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    Re: Soda Blasting For Mold Removal???

    Posted by David Hawkins on 2/04/07

    I agree with Ryan. People have a tendency to knock the other guys
    technology, such as carpet dry cleaners stating that "steam cleaning"
    or hot water extraction will rot and ruin the carpet. This is very
    untrue (having used both methods) unless the operator is sitting on one
    spot, with the vacuum hose removed and TRYING to make this happen.

    The point is that it is easy to think something from a point of lacking
    in actual knowledge about the other guys approach. For example, it has
    been stated in these posts that a 11 ph is caustic and implied is
    destructive, "caustic". 11 is a very normal ph in many cleaning
    detergents, that are used everyday for normal heavier cleaning needs on
    household surfaces. Granted it is a higher ph but not at all uncommon.

    Also while I can see how blasting could be possibly a problem in homes
    lived in, although if the room is properly prepared and the residue
    cleaned and removed, it would seem not to be a problem, but the big use
    for this is in New Orleans in homes largely opened to the air and heavy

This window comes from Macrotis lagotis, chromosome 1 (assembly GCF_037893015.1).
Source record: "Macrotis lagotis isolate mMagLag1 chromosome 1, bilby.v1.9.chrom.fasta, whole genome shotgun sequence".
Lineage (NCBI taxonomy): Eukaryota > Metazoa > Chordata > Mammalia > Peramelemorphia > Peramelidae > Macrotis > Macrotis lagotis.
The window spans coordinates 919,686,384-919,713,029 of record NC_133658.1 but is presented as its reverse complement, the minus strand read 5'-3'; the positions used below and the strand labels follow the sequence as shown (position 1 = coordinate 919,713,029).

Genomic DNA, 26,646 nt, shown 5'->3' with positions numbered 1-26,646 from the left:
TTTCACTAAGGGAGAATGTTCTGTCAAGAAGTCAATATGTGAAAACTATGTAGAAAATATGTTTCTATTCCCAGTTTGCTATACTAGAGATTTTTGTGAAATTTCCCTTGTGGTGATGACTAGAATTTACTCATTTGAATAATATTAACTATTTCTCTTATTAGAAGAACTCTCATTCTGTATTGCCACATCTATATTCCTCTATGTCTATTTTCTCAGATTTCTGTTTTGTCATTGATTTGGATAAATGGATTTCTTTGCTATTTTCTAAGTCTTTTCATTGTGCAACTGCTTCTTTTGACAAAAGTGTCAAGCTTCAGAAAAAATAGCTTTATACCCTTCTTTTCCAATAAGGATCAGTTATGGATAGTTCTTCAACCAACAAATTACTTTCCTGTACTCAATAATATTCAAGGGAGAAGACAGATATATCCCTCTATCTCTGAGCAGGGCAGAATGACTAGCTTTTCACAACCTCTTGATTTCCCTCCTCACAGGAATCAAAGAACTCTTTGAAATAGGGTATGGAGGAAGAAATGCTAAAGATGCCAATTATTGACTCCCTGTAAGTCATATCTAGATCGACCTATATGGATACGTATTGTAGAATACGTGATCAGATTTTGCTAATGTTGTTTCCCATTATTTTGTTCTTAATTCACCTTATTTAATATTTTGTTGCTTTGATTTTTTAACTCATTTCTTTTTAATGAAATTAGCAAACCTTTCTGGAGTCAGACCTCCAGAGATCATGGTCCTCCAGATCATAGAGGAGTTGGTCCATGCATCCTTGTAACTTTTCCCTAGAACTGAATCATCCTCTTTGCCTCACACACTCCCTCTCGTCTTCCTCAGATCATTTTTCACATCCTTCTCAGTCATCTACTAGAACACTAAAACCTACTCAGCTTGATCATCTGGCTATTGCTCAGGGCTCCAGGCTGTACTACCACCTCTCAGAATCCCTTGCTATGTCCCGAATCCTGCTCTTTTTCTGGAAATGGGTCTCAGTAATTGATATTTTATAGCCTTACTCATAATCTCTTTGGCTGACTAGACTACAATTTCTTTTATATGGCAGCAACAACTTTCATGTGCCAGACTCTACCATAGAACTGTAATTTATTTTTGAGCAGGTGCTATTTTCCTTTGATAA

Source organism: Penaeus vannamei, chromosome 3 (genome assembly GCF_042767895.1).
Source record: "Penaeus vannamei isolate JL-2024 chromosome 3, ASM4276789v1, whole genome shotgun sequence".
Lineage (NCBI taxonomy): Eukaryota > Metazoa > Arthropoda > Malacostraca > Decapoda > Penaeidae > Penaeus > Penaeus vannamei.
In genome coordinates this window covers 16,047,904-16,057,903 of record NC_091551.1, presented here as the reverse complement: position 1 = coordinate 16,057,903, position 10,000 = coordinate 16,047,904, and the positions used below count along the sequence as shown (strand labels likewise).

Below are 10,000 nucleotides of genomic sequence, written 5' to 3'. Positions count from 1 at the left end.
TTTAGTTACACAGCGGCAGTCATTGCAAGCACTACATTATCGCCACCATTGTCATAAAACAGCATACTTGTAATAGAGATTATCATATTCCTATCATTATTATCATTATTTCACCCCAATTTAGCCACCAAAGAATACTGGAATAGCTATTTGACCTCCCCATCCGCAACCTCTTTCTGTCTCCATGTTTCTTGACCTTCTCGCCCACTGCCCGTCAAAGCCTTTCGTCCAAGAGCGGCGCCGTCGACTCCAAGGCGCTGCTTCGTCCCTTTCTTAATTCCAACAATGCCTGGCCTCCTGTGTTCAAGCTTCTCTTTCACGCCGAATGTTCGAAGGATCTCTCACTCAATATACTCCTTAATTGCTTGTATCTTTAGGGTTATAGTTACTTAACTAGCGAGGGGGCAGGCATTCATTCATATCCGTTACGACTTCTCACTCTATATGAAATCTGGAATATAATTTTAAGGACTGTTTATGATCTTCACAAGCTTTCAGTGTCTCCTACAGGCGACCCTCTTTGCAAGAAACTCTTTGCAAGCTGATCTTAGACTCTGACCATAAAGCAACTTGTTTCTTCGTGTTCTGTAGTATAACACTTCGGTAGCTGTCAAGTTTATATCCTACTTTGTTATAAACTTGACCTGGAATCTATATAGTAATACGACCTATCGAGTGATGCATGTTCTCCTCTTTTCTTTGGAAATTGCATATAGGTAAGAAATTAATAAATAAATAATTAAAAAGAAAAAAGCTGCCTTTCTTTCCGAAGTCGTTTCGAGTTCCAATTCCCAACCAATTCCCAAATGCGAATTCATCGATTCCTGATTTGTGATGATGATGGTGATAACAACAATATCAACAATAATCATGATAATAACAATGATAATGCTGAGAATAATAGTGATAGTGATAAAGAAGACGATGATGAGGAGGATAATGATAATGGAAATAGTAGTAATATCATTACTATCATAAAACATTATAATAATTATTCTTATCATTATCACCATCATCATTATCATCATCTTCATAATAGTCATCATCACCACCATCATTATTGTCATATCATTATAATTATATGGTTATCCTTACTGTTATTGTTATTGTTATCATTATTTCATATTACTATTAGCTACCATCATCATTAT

water contamination for many months and literally have to be gutted and
    rebuilt. As stated the blasting process is to REMOVE the mold spores
    from the studs and inner structure. There arent going to be wallboard,
    floorcovering, furnishings etc to protect.

    Once the hard surfaces have been cleaned of mold, then all surfaces
    can be cleaned chemically and if the home is not open to the outside
    air can have the air filtered by a machine, or otherwise it will just
    be carried into the normal air exchange with nature.

    As stated, there is mold in the air. The job of remediation is simply
    to remove excess mold, eliminate the moisture factor and prevent
    regrowth. Testing does not regulate the amount of mold, simply to